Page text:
Hebrews 7:4
Now consider how great this man was, unto whom even the patriarch Abraham gave the tenth of the spoils.
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(4) How great this man was.—Better, is: the greatness abides, set forth in the words of Scripture. In the rest of the verse (where the best MSS. omit the word “even”) it is well to follow the literal rendering, unto whom Abraham gave a tenth out of the chief spoils—(Abraham) the patriarch. “He gave him tithes of all” (Genesis 14:20), but the tenth was selected from the choicest part of the spoils. “Patriarch” is a word used in the LXX. (in Chronicles only) for the head of a family or chief of a clan. In the New Testament it is used of David in Acts 2:29, and twice in Acts 7 of Jacob’s sons.

The next verse deals with the same subject, but under a new aspect. Here the thought is, Melchizedek received tithes even from Abraham the patriarch; there, He has been thus honoured, though no enactment of law invested him with superior rights.

Hebrews 7:4-7. Consider how great this man was — The greatness of Melchisedec is described in all the preceding and following particulars. But the most manifest proof of it was, that Abraham gave him tithes as a priest of God, and a superior; though he was himself a patriarch, greater than a king, and a progenitor of many kings. The sons of Levi take tithes of their brethren — Sprung from Abraham as well as themselves. The Levites, therefore, are greater than they; but the priests are greater than the Levites; the patriarch Abraham than the priests, and Melchisedec than him. But he whose descent is not counted from them — From that people who come out of the loins of Abraham, not only received tithes of Abraham, but blessed him — Another proof of Melchisedec’s superiority; even him that had the promises — With whom God made the covenant of grace, as with the Father of all the blessed seed. Thus Galatians 3:16 : To Abraham and his seed were the promises made. And without all contradiction — Without all question; the less is blessed authoritatively of the better — Or greater; that is, when a man does, in God’s name and stead, and by his authority, declare and pronounce another to be blessed, he that gives the blessing is, in that respect, greater than he who receives it.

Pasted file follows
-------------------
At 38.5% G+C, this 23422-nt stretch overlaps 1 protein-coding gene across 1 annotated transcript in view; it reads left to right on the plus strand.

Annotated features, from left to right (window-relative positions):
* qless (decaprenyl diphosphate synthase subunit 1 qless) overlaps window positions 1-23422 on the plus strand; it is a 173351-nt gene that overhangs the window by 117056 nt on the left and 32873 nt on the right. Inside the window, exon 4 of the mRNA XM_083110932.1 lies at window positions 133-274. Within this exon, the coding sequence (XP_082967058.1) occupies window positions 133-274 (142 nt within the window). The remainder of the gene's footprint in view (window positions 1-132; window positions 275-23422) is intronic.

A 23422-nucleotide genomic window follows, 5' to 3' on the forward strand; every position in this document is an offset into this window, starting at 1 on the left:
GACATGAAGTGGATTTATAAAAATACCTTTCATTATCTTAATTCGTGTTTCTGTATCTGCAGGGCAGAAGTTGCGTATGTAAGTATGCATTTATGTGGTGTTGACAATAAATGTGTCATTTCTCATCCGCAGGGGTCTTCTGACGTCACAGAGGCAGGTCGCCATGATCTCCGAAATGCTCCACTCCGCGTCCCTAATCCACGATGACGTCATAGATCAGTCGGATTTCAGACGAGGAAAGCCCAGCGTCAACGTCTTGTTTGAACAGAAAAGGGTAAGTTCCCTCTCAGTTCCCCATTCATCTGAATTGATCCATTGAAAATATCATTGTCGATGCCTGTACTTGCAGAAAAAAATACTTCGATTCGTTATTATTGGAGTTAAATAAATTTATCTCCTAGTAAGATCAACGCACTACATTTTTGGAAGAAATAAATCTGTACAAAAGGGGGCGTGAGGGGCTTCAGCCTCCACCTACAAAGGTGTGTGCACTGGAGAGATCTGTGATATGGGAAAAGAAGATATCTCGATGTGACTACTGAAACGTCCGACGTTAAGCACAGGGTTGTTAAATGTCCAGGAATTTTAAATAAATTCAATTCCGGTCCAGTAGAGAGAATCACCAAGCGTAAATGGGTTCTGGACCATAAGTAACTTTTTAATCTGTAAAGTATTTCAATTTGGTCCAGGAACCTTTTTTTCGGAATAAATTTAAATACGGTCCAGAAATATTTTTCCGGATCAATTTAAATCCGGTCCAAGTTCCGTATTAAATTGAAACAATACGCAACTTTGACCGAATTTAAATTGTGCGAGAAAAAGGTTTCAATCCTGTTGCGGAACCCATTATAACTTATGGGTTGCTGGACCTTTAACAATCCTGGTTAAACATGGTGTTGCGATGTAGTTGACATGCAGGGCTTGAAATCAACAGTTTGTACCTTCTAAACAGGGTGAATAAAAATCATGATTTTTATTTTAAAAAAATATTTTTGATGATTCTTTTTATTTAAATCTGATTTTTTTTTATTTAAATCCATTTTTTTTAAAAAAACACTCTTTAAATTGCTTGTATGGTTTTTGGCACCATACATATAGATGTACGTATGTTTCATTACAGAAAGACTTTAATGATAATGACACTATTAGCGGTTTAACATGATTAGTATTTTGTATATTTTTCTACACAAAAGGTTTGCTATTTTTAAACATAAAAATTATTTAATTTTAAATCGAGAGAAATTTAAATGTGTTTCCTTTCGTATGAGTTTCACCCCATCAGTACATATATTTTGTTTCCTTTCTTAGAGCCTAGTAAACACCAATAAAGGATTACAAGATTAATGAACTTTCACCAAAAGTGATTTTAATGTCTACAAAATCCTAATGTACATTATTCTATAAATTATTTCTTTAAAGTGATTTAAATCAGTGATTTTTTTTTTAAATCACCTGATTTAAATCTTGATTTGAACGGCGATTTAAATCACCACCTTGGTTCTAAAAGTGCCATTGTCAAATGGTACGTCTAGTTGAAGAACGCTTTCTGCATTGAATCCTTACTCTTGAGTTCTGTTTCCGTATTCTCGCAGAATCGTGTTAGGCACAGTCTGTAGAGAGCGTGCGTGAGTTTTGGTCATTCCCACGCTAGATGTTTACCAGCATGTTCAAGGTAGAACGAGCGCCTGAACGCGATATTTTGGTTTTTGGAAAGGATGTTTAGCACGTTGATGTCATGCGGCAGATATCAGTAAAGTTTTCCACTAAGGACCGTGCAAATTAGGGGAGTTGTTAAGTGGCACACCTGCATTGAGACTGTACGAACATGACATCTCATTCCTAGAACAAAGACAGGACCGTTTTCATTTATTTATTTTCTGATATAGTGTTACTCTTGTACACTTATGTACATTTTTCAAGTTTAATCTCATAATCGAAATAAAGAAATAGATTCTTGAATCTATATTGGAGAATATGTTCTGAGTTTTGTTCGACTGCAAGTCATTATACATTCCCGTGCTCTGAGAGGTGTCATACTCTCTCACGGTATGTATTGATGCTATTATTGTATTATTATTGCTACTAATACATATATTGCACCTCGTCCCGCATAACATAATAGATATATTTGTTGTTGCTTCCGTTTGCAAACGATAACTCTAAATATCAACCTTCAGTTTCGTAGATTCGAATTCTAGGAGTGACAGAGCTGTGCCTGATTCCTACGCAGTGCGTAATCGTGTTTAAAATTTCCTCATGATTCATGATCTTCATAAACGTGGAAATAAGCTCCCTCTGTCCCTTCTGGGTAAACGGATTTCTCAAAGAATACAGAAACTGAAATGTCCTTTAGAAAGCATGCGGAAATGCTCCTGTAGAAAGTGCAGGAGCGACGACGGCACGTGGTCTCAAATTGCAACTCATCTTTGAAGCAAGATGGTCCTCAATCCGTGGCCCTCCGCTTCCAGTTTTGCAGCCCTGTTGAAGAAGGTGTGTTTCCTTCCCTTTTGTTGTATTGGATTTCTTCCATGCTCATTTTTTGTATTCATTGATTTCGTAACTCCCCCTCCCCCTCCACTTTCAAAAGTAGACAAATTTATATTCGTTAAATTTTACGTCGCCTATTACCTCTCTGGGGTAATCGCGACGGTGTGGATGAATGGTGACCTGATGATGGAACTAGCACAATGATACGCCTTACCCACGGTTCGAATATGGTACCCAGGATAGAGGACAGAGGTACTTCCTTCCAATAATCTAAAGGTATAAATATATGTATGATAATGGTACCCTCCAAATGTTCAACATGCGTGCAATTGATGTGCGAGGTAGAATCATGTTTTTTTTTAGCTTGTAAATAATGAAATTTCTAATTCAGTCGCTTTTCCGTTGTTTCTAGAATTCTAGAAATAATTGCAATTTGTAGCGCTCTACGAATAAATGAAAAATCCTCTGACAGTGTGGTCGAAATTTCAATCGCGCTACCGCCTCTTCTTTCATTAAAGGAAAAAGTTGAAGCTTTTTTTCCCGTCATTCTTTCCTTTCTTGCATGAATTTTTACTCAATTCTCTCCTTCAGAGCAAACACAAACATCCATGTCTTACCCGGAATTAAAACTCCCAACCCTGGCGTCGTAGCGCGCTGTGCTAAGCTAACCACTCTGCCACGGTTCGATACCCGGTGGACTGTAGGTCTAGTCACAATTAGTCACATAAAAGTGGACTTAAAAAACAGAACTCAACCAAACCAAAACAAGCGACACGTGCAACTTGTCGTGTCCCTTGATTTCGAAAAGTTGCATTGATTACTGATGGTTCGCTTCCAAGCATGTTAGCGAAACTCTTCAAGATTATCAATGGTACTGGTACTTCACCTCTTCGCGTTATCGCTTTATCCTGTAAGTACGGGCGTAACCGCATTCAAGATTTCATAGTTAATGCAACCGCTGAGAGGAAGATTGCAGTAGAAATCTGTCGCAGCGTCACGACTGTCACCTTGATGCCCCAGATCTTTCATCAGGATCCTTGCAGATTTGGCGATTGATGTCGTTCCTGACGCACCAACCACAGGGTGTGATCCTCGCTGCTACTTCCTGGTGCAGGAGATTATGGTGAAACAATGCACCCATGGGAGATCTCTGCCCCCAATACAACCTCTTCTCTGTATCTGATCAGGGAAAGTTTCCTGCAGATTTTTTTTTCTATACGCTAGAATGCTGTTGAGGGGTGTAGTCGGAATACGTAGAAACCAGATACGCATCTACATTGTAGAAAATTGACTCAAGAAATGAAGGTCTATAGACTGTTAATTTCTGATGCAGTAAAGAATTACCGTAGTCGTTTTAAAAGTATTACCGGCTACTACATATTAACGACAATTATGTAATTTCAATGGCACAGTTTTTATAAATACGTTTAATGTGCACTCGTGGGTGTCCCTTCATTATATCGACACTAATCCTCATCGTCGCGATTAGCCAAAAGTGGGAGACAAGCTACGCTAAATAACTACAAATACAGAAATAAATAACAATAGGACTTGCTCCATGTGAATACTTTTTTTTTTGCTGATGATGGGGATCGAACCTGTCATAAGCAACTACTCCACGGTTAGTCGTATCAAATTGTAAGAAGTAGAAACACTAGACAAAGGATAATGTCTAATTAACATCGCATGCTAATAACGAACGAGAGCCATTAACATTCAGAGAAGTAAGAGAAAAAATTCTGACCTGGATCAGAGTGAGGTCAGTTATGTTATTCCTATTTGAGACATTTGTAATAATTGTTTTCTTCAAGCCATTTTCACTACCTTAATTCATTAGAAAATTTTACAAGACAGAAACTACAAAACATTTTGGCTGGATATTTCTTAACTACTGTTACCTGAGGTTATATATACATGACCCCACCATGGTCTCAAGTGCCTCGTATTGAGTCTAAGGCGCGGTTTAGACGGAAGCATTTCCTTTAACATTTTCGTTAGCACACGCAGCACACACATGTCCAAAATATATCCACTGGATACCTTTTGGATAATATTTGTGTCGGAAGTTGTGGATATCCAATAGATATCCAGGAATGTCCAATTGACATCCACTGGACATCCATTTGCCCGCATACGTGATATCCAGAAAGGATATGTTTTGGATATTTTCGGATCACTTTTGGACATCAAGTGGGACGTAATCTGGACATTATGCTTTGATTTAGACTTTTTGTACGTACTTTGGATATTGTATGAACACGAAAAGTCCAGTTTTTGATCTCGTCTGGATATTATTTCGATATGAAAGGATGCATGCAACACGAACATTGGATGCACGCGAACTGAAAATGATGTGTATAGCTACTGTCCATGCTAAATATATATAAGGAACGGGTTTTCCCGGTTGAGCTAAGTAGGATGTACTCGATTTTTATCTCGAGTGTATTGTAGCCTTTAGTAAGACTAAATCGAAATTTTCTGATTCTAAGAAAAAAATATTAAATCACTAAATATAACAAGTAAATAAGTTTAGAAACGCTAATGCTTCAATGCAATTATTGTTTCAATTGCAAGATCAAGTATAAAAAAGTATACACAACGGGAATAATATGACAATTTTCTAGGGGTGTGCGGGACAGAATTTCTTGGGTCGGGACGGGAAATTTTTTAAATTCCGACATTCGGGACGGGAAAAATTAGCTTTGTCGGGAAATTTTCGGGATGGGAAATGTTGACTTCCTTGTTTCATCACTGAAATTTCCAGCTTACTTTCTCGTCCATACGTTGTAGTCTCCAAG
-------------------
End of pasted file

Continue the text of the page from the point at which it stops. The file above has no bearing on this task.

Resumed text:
7:4-10 That High Priest who should afterward appear, of whom Melchizedec was a type, must be much superior to the Levitical priests. Observe Abraham's great dignity and happiness; that he had the promises. That man is rich and happy indeed, who has the promises, both of the life that now is, and of that which is to come. This honour have all those who receive the Lord Jesus. Let us go forth in our spiritual conflicts, trusting in his word and strength, ascribing our victories to his grace, and desiring to be met and blessed by him in all our ways.Now consider how great this man was - The object of the apostle was to exalt the rank and dignity of Melchizedek. The Jews had a profound veneration for Abraham, and if it could be shown that Melchizedek was superior to Abraham, then it would be easy to demonstrate the superiority of Christ as a priest to all who descended from Abraham. Accordingly he argues, that he to whom even the patriarch Abraham showed so much respect, must have had an exalted rank. Abraham, according to the views of the East, the illustrious ancestor of the Jewish nation, was regarded as superior to any of his posterity, and of course was to be considered as of higher rank and dignity than the Levitical priests who were descended from him.

Even the patriarch Abraham - One so great as he is acknowledged to have been. On the word "patriarch," see the notes on Acts 2:29. It occurs only in Acts 2:29; Acts 7:8-9, and in this place.